Greta is Back in Focus
Behind the camera, Greta Gerwig has thrived as a director. With Noah Baumbach’s adaptation of White Noise, she returns to acting.
The last time Greta Gerwig was working in front of the camera was six years ago when she starred alongside Annette Bening and Elle Fanning in Mike Mills’s Oscar-nominated coming-of-age tale 20th Century Women. So, when Gerwig makes her entrance in White Noise, writer-director Noah Baumbach’s inventive adaptation of Don DeLillo’s modern literary classic, it feels especially exhilarating — we’re just so glad she’s back.
The heady, wildly ambitious 1980s-set disaster comedy about toxic consumer culture and existential terror features Gerwig as Babette, the frazzled, amiable wife to Adam Driver’s midwestern college professor Jack Gladney. Babette is struggling with profound anxiety long before a noxious cloud of chemicals known as the Airborne Toxic Event descends on their town, forcing the couple and their blended family from their suburban Ohio home. In her sweatpants and spiral perm, Babette attempts to cope with an overwhelming fear of death by zoning out on a mysterious, unapproved drug called Dylar.
Gerwig’s clearly a natural, yet she says the performance required coming to terms with anxieties of her own. “Acting, you feel like you’ve opened your chest, and all of a sudden, your heart is just beating out for everyone [to see],” Gerwig says. “And that’s a quite uniquely terrifying experience, which I hadn’t had for a while. Doing it with Noah, that’s the best version of it. So, it was a good return, even though this is terrifying.”
Together, Gerwig and Baumbach have developed a creative shorthand stretching back to 2010 and the release of writer-director Baumbach’s unconventional romantic drama Greenberg. The film stars Ben Stiller as a depressed Angeleno who returns to the West Coast from New York where he falls for his brother’s personal assistant, Florence, played by Gerwig.
It was a breakout role for the young actor, who earned raves as the daffy, delightful character. Greenberg followed on the heels of her naturalistic performances in acclaimed, micro-budget features like 2007’s Hannah Takes the Stairs and 2008’s Baghead, and elevated Gerwig as an indie film darling. Subsequent collaborations with Baumbach followed (see sidebar). [Editor’s note:In 2019, Baumbach and Gerwig welcomed their first child.]
In recent years, Gerwig has distinguished herself as a gifted writer-director with 2017’s Oscar-nominated Lady Bird, and 2019’s Oscar-winning Little Women, based on the landmark novel by Louisa May Alcott. Next, Gerwig is directing the fuchsia fantasia Barbie, starring Margot Robbie as the iconic blonde and Ryan Gosling as her beau Ken, from a script she co-penned with Baumbach. “Directing is vulnerable, of course,” Gerwig says. “But it’s funny. In the moment, you have a machine in front of you, so you can feel kind of safe in the machine of it.”
An edited version of the conversation follows.
Krista Smith: I responded to this film on many levels, which I think is the point of the film. When did you first read this novel?
Greta Gerwig: I’d read it the summer after my freshman year of college. It was one of those books that always felt mysterious and grown-up. I remember I would underline things on every single page because I thought it was so funny and so wicked and so true about the world. There was something about the heightened absurdity of academia in it that was perfect for me because I was at Barnard College at Columbia. I was suddenly around all this heightened academia, which I’d never been around before. So Don DeLillo, both glorying in the ridiculousness of it and making fun of it and celebrating it all at the same time, was perfect for where I was. Like any great work of literature, if you read it at any time, it feels like it’s talking about right then. And that’s what I felt because I had just moved to New York City in 2002 after 9/11 and the disorientation of mass destruction and tragedy — it felt like it was being answered in this heightened, Brechtian way in this novel.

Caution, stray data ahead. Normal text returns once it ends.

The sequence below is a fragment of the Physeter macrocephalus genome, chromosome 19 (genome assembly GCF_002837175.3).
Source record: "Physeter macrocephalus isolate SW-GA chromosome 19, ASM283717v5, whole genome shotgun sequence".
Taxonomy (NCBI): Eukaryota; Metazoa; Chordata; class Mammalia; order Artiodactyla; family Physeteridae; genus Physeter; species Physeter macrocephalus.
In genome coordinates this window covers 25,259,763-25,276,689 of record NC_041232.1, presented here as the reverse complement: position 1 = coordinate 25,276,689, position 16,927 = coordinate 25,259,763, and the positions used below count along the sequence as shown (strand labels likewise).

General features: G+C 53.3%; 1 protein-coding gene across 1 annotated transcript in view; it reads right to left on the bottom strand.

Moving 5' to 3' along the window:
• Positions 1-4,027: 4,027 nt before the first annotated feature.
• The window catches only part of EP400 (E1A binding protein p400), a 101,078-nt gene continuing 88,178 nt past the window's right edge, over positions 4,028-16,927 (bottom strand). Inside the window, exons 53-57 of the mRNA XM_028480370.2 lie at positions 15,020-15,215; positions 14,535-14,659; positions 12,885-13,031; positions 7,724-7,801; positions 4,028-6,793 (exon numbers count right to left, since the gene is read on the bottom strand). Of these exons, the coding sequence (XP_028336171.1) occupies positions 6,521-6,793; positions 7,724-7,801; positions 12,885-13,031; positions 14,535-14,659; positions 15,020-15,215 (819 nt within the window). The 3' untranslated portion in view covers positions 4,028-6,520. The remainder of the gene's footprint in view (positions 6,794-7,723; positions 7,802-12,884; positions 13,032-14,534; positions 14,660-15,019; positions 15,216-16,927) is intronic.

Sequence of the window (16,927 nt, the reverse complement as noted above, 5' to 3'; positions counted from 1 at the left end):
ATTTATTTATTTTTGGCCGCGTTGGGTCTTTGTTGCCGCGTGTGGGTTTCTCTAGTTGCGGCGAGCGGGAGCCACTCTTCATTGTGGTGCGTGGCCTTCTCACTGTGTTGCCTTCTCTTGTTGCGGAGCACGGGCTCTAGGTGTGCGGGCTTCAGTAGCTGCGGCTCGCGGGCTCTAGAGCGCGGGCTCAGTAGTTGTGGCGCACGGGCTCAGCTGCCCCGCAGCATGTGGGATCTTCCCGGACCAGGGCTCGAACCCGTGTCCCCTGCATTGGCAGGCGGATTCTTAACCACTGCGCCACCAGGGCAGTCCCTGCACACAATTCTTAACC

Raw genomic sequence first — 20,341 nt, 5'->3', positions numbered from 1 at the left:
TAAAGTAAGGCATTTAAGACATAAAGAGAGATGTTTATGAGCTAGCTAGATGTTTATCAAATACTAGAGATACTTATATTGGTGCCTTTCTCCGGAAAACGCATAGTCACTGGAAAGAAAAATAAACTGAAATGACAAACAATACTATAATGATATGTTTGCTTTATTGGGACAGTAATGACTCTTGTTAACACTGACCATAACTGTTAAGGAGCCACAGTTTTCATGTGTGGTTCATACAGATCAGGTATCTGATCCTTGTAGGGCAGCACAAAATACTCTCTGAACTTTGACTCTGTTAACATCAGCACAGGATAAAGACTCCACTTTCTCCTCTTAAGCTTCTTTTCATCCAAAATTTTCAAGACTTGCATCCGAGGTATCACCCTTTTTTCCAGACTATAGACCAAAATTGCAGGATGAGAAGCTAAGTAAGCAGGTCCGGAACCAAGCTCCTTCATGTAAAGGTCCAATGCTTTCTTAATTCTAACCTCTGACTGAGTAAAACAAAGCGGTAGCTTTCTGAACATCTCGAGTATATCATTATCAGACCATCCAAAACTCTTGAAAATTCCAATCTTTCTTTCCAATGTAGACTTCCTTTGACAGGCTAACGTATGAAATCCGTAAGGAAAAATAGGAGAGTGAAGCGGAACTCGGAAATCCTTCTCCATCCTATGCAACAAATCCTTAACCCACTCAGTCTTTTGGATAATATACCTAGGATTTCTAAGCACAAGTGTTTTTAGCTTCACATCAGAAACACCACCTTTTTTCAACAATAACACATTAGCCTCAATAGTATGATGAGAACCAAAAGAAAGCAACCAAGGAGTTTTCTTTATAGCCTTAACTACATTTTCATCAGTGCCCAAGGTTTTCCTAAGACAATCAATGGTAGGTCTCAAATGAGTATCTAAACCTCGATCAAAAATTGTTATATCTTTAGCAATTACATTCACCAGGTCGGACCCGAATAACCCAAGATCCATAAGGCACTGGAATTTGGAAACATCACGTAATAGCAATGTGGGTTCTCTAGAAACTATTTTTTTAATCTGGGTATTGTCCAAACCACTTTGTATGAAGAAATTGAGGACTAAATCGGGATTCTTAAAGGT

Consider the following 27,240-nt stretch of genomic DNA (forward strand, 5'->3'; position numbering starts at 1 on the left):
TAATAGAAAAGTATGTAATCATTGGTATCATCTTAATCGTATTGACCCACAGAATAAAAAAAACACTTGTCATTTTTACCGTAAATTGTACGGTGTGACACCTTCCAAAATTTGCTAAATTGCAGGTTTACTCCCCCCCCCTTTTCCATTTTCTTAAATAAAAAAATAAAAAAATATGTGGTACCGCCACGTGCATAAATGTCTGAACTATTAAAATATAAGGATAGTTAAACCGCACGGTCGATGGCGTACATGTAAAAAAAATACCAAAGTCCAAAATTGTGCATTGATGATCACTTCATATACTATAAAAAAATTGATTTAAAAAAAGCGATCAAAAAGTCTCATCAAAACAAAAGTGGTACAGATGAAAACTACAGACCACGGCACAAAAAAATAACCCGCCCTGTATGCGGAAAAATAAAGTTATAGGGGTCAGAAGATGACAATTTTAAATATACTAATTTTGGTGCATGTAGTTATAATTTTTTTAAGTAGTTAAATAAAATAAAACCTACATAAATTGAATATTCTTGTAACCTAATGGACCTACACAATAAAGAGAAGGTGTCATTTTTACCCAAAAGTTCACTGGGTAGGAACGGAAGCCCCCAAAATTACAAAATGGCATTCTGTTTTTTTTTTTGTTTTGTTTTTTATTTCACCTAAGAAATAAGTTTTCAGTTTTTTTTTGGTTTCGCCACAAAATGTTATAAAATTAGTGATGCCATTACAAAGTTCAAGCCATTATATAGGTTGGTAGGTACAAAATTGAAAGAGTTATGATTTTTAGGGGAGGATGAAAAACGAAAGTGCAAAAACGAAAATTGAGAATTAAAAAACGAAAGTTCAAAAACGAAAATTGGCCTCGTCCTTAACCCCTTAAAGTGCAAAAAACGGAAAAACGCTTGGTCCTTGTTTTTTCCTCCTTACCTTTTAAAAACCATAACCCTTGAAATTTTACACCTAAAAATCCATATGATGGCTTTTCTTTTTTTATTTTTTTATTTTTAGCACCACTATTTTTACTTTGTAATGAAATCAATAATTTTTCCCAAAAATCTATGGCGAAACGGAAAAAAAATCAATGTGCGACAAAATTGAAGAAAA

What stuck with you over time?
GG: There were specific lines that stuck with me. It’s in the film, but the line, We feel that California deserves the natural disasters it gets because they invented the concept of lifestyle. I think, being from California, that was [particularly resonant]. The idea of the most photographed barn in America was so absurd and wonderful. What does it even mean to go look at the most photographed barn in America? It’s so chock-full of things.
We spend so much of our lives trying to pretend that chaos doesn’t exist, and then it comes for you, one way or another.
The fact that Noah was able to adapt Don DeLillo’s novel White Noise is just incredible. Obviously, he’s been working on it and thinking on it, and there’s this fantastic character in Babette. Do you raise your hand, basically, and say, I want to play Babette?
GG: Well, yes. He had started writing it in earnest when we were in lockdown in New York for the pandemic. I was so excited about him adapting it, and then he said, “Well, who should play Babette?” And I said, “Me.” But I think I really only said it because everything felt unlikely. It felt unlikely that we’d ever even leave the apartment again with ease. It felt like a safe thing to say. Then that thing that felt safe to say because it was fantasy became reality because Noah continued to write it.
Then at one point, I met with Adam Driver and Noah. We all sat together and read the script out loud. That’s when it was really like, Oh, my God. I think I would really do this. I loved Babette. I had an instant picture of her in my mind. I knew exactly what I wanted her to look like — her hair, the glasses, the way she dressed, the way she was, everything. And then, I just had this sense that Noah was playing with cinematic tropes and different cinema genres — whether it was disaster movies, family movies, sci-fi movies, all these different things — he was playing with the iconography of that cinema. Babette fell into the iconography of the 1980s film mom, like Teri Garr in Close Encounters [of the Third Kind]. She’s always in a tizzy about something, and then underneath it, she’s sleeping with this strange German man for pills. Something about deconstructing the archetypal mother that we’ve seen in movies was fantastic.